Upon coming to office following the 2008 financial meltdown, Obama, a consummate Wall Street Democrat, set to work saving the hides of the high-rolling bankers and hedge fund managers who authored the misery of so many. This time around, the Democrats countered Trump’s slogan “Make America Great Again” with boasts that “America is great.” Small wonder that this didn’t strike a chord among workers whose unions, jobs, wages and living conditions have been devastated.
Trump gained the support of many of these workers by promising to “save American jobs,” threatening trade war against China and further imperialist plunder of Mexico. Even if more overtly wrapped in racism against immigrants and foreign workers, this rhetoric simply echoed the protectionist poison peddled by the AFL-CIO bureaucracy. The union tops have long subordinated workers’ interests to the profitability of U.S. capitalism and denounced foreign-owned companies and foreign-born workers, all the while presiding over the decimation of the unions.
Campaigning hard for Clinton, Obama told black people that anyone who didn’t get out and vote for her was betraying his legacy. While there was a sense of racial solidarity with the first black president, the truth is that during his administration conditions for black people continued to worsen: wages flatlined and the median wealth of black families crashed while cops continued to wantonly gun down their sons, fathers, mothers and sisters. In the end, many black people simply sat out these elections.
They remembered Clinton branding inner-city youth “superpredators,” her support to her husband Bill’s anti-woman destruction of “welfare as we know it” and his anti-crime bill, which vastly increased racist mass incarceration and the number of cops on the streets. When Trump rightly noted that the Democratic Party sees black people as little more than voting cattle and described life in the ghettos as hellish, it was a completely cynical maneuver (not to mention delivered to a suburban Wisconsin white audience while segregated Milwaukee was in flames over yet another racist cop killing). But the response of the Democrats was the lying claim that conditions for black people have vastly improved.
Of course, to see what Trump has in mind for black people, one need look no further than his endorsement by the national Fraternal Order of Police. What lies in store under Trump’s administration is as clear as the ghoulish smile on the face of former New York City mayor Rudy Giuliani as he embraced the heavily armed NYPD thugs in front of Trump Tower. Throughout his campaign, Trump boasted of the support he got from immigration agents and U.S. border guards, who have desperate immigrants lined up in their sights. But while Trump has made virulent anti-immigrant racism his stock in trade, Obama himself has deported a record number of immigrants. In fact, Obama has expanded the repressive machinery of the capitalist state that Trump will inherit, from imprisonment of whistleblowers and preventive detention to assassination by drone.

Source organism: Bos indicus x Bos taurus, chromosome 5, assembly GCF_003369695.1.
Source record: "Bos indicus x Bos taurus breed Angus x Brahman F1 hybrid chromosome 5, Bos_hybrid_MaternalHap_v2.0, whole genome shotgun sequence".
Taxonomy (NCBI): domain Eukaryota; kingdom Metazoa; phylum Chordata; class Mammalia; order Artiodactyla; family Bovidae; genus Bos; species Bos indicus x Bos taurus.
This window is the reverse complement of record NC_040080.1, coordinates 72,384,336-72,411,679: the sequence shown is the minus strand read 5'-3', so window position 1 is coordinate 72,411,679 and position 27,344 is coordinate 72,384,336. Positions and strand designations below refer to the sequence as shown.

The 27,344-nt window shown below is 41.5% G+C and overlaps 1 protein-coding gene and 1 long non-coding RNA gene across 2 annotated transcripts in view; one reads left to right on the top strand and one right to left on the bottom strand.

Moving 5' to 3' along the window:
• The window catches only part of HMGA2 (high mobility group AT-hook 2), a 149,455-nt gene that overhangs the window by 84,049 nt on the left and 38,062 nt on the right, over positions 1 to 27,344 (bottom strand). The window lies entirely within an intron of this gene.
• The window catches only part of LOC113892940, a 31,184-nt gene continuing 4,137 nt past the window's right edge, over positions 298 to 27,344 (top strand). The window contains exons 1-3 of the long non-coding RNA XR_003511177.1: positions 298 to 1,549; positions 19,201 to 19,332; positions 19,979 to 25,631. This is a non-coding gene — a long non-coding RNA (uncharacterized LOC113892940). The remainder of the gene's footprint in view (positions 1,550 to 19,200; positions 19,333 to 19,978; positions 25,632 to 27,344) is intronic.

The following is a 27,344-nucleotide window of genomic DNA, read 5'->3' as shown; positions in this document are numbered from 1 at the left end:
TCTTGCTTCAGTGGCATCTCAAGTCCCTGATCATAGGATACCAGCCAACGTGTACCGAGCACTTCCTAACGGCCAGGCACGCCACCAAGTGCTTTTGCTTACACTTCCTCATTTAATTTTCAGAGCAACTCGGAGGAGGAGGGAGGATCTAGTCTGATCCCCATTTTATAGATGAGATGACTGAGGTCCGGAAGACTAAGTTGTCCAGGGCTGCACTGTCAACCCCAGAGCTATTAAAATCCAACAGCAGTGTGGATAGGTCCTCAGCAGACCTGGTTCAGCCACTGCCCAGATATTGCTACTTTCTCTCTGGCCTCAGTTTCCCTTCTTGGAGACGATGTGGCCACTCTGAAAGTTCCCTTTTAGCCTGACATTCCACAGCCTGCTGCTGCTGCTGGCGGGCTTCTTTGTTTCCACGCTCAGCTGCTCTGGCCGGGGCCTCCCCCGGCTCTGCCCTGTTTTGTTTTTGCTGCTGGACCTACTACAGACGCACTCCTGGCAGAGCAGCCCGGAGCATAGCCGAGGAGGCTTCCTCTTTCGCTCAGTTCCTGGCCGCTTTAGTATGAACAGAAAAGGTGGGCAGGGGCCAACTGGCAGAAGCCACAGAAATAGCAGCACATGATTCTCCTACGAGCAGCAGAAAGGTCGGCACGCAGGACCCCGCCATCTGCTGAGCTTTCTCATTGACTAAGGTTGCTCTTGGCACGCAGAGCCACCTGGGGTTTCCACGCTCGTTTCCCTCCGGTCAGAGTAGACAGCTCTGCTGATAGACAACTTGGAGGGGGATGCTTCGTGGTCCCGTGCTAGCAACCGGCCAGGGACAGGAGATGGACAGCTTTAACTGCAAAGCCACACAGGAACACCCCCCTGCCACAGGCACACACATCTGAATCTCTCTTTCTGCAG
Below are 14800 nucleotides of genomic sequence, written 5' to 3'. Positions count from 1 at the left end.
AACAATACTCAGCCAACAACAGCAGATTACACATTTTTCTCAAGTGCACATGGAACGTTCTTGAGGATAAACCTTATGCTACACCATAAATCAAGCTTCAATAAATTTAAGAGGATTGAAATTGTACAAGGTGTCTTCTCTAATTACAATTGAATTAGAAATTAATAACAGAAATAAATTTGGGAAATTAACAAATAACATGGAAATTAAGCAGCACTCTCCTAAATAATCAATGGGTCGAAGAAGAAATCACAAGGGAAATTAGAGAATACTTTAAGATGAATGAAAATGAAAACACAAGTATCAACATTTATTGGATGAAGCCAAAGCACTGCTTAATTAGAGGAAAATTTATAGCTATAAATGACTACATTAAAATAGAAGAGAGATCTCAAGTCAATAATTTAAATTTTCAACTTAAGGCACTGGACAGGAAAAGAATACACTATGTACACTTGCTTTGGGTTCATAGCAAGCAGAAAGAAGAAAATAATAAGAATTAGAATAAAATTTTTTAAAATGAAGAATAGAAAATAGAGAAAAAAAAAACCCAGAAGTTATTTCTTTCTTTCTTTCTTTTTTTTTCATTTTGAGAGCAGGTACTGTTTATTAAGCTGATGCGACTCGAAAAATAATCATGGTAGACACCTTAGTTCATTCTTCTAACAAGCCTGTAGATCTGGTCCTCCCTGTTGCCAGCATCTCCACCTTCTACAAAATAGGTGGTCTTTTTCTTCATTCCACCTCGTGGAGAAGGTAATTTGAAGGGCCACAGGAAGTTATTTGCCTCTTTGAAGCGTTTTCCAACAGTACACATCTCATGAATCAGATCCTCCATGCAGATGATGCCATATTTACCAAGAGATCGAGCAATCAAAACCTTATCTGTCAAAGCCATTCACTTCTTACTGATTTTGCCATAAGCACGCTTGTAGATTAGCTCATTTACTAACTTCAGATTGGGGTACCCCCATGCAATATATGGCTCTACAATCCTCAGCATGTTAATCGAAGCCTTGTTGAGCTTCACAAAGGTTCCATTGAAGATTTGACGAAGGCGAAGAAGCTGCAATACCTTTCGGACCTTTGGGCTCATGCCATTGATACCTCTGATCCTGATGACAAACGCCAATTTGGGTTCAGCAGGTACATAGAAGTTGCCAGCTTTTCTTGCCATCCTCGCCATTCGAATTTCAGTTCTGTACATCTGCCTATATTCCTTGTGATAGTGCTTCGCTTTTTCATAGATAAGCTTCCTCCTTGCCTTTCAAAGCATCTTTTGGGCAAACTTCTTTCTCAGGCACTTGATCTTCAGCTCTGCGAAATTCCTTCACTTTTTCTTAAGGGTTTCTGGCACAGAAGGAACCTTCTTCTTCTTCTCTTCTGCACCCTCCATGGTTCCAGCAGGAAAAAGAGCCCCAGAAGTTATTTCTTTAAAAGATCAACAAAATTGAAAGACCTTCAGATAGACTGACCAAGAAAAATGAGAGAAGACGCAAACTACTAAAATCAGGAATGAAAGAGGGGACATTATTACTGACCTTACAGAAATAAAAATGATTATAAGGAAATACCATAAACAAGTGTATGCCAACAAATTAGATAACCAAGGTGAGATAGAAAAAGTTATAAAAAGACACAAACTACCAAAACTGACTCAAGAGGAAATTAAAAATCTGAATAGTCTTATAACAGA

Contrary to the liberals’ cries, Trump is not America’s Hitler. The soil in which the Nazis grew was that of an imperialist power that had been defeated in World War I and faced the challenge of an insurgent working class that the rulers had to crush. In contrast, the U.S. is not a defeated imperialist country but rather remains the “world’s only superpower.” Nor does the U.S. ruling class currently face a challenge from the working class. On the contrary, thanks to sellouts at the head of the dwindling ranks of organized labor, the bourgeoisie has been waging a one-sided war against labor for decades.
Trump has arrived at the pinnacle of the capitalist state through the mechanisms of bourgeois democracy, not the mobilization of fascist gangs. However, his election has certainly emboldened the fascists. The KKK in North Carolina has announced that it will hold a “victory” march in December. Similarly, during the presidency of Republican Ronald Reagan, the official racism of the White House encouraged the Klan and Nazis. When the fascists tried to hold rallies in major urban centers, the Spartacist League and Partisan Defense Committee initiated calls for mass labor/black mobilizations. From Washington, D.C., where the Klan threatened to stage a provocation especially aimed at immigrants, to Chicago, where the Nazis took aim at a Gay Pride demonstration, and elsewhere, we succeeded in sparking protests of thousands that stopped them. Based on the social power of the multiracial unions standing at the head of the black poor, immigrants and all the intended victims of fascist terror, these mobilizations provided a small example of the leadership and forces needed to build a party of our class in struggle against the capitalist class enemy.